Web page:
Federal law requires that employers make reasonable accommodations for workers with disabilities. These must be made in both the hiring process and throughout the worker’s employment.
There are three categories of reasonable accommodation:
- Modifications to the job application process that would allow people with disabilities to apply
- Modifications to the employment conditions to allow a person with disabilities to perform the job
- Modifications that allow someone with disabilities to enjoy equal privileges and benefits of employment to someone without disabilities.
Employers Are Not Obligated to Honor Every Request for Accommodation
However, this obligation is not absolute. Employers do not have to go through undue hardship to provide accommodations. For example, an employer does not have to eliminate an essential requirement of a position to accommodate a person with disabilities. They also do not have to provide personal use items to help the employees do their job. However, employers need to do things such as provide common devices or accept reasonable proposals by employees for changes that would allow them to perform their duties.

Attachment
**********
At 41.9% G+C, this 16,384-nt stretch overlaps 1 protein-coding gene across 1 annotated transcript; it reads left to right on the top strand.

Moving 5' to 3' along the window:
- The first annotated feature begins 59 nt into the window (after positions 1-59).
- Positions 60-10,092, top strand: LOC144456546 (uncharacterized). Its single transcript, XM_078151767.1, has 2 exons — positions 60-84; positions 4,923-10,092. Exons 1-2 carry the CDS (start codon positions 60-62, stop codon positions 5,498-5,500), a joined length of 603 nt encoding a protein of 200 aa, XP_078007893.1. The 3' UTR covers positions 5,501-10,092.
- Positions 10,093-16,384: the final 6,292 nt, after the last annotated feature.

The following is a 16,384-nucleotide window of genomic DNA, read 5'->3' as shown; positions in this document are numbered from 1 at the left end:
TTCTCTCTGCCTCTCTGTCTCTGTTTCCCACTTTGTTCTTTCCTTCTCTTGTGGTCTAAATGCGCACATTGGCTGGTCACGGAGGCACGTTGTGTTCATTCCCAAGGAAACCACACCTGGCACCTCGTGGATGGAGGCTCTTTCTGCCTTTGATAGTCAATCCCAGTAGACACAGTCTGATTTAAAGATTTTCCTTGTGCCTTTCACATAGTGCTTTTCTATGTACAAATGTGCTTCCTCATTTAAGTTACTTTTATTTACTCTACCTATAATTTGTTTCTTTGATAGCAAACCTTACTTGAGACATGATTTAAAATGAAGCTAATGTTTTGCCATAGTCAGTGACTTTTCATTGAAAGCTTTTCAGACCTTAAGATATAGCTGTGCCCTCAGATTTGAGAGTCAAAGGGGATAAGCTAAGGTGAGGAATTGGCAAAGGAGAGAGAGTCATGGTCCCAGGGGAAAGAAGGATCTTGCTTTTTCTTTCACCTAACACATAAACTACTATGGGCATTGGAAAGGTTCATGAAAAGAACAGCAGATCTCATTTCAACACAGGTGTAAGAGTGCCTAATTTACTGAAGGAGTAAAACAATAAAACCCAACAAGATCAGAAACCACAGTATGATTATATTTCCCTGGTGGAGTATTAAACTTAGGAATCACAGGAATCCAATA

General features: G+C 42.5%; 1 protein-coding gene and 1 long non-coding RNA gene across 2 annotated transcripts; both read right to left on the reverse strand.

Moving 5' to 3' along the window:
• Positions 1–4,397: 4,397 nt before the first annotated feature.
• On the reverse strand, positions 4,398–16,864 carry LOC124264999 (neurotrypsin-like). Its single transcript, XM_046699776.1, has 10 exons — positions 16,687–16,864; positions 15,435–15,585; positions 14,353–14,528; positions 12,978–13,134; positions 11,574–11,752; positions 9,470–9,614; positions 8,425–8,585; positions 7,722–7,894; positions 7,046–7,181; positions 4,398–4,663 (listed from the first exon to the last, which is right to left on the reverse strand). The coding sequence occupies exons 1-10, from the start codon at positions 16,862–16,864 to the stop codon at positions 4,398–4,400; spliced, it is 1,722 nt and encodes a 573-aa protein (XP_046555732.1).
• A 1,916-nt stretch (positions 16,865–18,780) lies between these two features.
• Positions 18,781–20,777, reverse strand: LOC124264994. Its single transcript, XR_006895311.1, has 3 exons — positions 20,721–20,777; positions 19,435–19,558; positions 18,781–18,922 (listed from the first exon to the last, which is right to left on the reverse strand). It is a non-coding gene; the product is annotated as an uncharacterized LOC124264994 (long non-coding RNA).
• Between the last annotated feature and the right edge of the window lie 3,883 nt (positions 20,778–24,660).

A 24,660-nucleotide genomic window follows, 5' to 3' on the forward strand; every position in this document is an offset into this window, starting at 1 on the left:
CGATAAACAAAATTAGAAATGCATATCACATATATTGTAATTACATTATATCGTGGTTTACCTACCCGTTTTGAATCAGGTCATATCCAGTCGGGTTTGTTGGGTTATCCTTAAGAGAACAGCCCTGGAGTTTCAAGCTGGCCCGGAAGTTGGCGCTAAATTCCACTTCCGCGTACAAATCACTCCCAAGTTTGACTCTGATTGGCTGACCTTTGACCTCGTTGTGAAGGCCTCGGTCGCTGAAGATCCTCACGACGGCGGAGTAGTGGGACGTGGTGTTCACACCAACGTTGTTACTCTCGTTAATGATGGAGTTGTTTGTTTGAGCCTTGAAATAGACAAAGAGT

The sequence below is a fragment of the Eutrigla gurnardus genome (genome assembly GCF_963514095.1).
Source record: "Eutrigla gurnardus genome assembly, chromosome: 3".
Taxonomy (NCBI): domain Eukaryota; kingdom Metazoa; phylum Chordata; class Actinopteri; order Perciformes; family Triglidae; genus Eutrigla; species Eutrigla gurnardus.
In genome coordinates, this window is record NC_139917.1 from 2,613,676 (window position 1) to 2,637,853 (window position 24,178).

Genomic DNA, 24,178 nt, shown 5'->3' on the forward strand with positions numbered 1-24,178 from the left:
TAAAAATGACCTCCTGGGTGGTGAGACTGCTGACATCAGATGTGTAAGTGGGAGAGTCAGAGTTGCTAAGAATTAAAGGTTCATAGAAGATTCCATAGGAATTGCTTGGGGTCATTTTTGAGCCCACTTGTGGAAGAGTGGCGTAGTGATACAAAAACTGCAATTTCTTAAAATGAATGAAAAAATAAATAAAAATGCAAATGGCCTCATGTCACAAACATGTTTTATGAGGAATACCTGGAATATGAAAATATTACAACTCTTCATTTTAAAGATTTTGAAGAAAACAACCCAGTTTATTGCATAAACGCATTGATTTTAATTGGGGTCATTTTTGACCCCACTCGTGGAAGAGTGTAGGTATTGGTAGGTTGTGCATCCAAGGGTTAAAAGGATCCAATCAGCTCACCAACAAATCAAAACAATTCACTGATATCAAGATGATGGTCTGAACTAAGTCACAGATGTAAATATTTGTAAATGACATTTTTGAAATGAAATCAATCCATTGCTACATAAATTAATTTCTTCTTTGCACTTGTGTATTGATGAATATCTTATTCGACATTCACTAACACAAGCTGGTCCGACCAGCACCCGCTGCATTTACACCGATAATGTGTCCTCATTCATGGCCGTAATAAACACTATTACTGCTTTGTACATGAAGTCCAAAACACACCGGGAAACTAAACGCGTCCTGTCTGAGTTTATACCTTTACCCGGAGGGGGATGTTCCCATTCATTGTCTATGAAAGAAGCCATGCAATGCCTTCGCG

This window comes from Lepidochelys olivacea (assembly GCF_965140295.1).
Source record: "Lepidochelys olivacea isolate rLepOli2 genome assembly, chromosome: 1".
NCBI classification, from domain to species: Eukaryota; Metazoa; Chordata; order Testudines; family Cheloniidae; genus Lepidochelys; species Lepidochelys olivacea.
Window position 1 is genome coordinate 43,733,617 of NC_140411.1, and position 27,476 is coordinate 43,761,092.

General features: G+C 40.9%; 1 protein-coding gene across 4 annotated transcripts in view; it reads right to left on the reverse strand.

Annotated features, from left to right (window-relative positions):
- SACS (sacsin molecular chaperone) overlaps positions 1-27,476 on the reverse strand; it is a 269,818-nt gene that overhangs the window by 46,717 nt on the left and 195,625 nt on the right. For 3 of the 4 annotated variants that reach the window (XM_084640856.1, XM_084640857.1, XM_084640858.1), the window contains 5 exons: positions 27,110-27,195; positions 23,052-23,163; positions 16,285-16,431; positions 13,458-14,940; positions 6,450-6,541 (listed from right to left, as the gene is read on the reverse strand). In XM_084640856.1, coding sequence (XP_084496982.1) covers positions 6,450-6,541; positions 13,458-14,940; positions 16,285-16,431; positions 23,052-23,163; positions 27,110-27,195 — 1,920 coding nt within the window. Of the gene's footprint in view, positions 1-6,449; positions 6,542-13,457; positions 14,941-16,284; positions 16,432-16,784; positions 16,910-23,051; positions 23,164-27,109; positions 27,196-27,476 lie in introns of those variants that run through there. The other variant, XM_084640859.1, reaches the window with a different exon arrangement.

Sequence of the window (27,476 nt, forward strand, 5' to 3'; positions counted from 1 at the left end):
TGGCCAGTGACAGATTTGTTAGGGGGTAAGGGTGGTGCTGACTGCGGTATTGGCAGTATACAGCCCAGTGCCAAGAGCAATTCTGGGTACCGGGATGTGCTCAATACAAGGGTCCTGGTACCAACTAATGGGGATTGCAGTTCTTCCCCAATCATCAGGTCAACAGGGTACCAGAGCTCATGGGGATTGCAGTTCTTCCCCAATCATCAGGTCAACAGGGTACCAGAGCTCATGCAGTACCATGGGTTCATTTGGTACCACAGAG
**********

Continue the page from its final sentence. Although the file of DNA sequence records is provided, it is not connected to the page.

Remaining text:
Employers must pay close attention when an employee asks for accommodation. They may not be using legal terms or specifically mention their rights under the Americans with Disabilities Act. They do not have to. Employers must be familiar with the law and their employees’ rights. Otherwise, they may face a costly discrimination lawsuit. The employer should have a dialogue with the employee and educate itself about the disability and the law. There are some complex considerations that could have legal ramifications, so an employer should get help from an experienced attorney.
Call an Atlanta Employment Discrimination Lawyer
Battleson Law LLC helps employers understand the complexities of discrimination laws and can advise your company on how best to follow federal and state rules. Contact us online or call us today at 470.398.0720 for help with your employment law needs.